Western warblers come to town


THE ENTHUSIASM and swinging rhythms of Kristyn Harris, Jessie Robertson and Devon Dawson bring audiences into the show.

By Luke Groskopf Journal staff writer

A trio of yodeling, crooning, guitar-picking music artists will pay Montezuma County a visit this weekend. They bring a distinct brand of Western flair that has its roots in Texas, but that should resonate with anyone familiar with rural life on the range. And those who simply enjoy rollicking, upbeat rhythms.

Kristyn Harris, Janet McBride, and the dynamic duo Miss Devon and the Outlaw are putting on three separate events: a concert in the Montezuma-Cortez High School auditorium Saturday night, a yodeling and guitar workshop in Dolores on Sunday afternoon, and a potluck/concert at the Lewis-Arriola Community Center on Monday evening.

Tickets for the M-CHS concert are $10 at the door, but children 12 and under get in free.

For more information, call Mark Baker at 882-1433.



Devon Dawson - "Miss Devon" - and the Outlaw, Jessie Robertson, met in 2006 while performing at a stock show in Fort Worth, Tex.

"I had been looking for a music partner. (Jessie) had natural ability to perform and entertain. I noticed we clicked with the harmonies on stage. And I liked the variety of male and female voices," Dawson said.

Western swing, their specialty, is distinct from country and bluegrass. Dawson describes the tone as lively and upbeat.

"It's influenced by Chicago-style jazz and New Orleans blues. But (Western) swing isn't as introspective as jazz, and not as simple or pedantic as country music. It has more spark and verve," she said.

One of Dawson's passions is transferring her love of Western swing to the next generation. With McBride, she established the "Buckaroo Club" at the Cowtown Opry in 1998 to mentor and train youth up to age 18.

Another connection to children - an experience she calls the highlight of her career - was being the singing voice of Jessie, the red-headed cowgirl doll in Disney's Toy Story 2. Dawson does not feature in the film itself, but she voiced two songs on the soundtrack released several months after the movie.

A fortuitous sequence of events preceded her landing the role of Jessie. Whether it was blind luck or divine intervention - as a devout Christian, Dawson believes she was "supposed to be there that day" - she certainly didn't plan it.

While at a music festival in Okla., she started yodeling during an impromptu jam session. Riders in the Sky, the band headlining the festival, was involved with the Toy Story soundtrack, and they took notice of her voice, thinking it had the right girlish qualities to fit the character of Jessie. But, before they could catch her name, they lost track of her.

"It was a Cinderella story. The started a search for the girl who fit the glass boot. They called everyone they knew and eventually found me through a (mutual friend)."

The film producers flew her to Nashville, Tenn. to record the songs, which she did despite a nagging head cold.

"I drank a lot of hot ginger tea with honey and lemon," she recalled.


Harris is a relative newcomer to the Western swing scene at age 18. She only picked up a guitar four years ago, when she enrolled in Dawson and McBride's Buckaroo program.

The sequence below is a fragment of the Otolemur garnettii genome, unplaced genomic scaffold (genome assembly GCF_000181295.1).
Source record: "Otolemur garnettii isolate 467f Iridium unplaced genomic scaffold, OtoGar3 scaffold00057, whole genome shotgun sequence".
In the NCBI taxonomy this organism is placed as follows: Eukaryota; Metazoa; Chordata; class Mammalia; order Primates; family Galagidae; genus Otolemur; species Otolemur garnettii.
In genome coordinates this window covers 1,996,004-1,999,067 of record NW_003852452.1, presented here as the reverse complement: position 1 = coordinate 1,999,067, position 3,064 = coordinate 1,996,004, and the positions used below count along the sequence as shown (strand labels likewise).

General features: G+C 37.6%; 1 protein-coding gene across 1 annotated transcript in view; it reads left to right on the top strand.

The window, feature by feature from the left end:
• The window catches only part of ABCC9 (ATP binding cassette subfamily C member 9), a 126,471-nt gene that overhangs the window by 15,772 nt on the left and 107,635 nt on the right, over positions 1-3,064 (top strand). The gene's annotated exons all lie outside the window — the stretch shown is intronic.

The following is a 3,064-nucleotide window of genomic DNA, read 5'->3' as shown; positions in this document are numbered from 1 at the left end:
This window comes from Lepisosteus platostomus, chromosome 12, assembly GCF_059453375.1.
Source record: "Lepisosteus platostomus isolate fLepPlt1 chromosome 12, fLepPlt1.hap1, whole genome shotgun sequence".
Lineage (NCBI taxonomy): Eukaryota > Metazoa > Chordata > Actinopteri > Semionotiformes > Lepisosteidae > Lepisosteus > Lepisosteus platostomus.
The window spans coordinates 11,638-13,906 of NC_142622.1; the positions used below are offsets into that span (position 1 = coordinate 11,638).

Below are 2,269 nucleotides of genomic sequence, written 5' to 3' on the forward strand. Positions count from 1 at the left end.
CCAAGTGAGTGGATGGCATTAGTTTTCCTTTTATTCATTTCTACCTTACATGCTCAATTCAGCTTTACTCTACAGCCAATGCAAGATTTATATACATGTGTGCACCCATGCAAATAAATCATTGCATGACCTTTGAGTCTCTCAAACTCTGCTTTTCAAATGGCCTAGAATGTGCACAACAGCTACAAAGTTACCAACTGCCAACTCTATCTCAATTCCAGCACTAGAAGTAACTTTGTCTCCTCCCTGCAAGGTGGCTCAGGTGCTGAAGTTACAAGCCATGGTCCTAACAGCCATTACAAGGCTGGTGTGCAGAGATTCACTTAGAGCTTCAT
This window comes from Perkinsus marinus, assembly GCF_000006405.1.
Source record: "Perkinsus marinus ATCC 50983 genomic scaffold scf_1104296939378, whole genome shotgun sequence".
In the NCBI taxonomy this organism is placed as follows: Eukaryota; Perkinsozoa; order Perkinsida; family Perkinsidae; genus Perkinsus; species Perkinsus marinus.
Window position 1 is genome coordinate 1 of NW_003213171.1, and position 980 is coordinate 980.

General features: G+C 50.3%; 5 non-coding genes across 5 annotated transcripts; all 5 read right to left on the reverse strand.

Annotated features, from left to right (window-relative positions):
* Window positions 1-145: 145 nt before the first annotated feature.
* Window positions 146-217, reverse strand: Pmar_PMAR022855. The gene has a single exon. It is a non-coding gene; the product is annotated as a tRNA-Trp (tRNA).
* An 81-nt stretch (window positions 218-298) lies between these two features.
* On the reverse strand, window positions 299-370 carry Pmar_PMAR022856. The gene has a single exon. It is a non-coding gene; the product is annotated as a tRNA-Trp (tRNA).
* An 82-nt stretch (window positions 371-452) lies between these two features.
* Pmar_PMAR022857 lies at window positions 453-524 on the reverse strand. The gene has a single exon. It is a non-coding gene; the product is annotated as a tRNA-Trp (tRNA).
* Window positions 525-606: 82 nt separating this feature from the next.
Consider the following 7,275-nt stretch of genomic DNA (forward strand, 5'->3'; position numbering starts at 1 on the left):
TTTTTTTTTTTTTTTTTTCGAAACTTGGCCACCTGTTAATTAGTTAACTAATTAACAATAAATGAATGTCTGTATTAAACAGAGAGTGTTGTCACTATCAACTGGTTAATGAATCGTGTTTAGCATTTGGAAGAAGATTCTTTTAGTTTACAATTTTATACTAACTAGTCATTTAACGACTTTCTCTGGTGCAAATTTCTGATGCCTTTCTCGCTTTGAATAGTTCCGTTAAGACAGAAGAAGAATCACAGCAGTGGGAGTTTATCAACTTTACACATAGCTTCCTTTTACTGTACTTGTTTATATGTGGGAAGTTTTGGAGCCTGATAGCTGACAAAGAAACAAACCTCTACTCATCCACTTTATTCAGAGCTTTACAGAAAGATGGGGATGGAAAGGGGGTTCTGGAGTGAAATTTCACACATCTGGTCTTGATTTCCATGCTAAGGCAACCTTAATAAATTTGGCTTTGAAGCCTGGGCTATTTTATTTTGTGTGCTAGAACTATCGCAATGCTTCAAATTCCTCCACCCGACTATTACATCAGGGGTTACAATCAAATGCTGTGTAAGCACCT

"When I first joined, I had only performed once, at an open mic event in my small hometown. I knew a few chords and simple songs, but I was very shy and timid, and didn't know my instrument well," she said. "With their help I learned fancier songs and increased my repertoire."

Harris admits that learning to yodel has its growing pains. The first attempts are an unpleasant listening experience for all involved, so she quarantined herself, out of earshot, to try it out.

"I practiced where no one could hear: out on the pasture, on my horse," she said.

But she caught on quickly.

Harris is spending a lot of time on the road these days. After Cortez, she's off to California and Arizona. Later this year she'll make stops in Ohio, Missouri, Colorado (again) and New Mexico.

While Harris loves making music - "when I'm on stage, I can't stop smiling," she says - she doesn't want to rely solely on it as a career. The music business is unpredictable and demanding, as many aspiring artists discover the hard way. So she's taking online college classes as a backup.

"I'm going to take (life) as it comes," she said.


When Harris and McBride appear together, the old and new worlds of Western music meet. At age 79, McBride - nicknamed the "Yodeling Queen" - has seven decades of experience under her belt buckle. She said her inseparable attraction to yodeling is "hard to explain," but it happened early in life. She got hooked while listening to local radio as a girl in the 1940s.

"I learned by osmosis. I heard it and couldn't get it out of my head," she said, laughing. "My family lived in rural Maine. (Yodeling) was really all I did in my youth!"

The trick to successful yodeling is learning to "harmonize with yourself," McBride said. "You're alternating between your regular singing voice and your falsetto voice, kind of like the Tarzan yell. But it's not down in your throat - it's not gargling. It's more refined than that."

Yodeling has connotations with Western music now, but it originated in the Central Alps, she explained. When Swiss and other European immigrants came to U.S. shores, they brought their traditions along. It then spread through the Appalachians and into the south. Artists like Jimmy Rogers, Gene Autry, Patsy Montana and Hank Williams integrated it into their songs.

McBride is still involved with the Fort Worth Buckaroo program.


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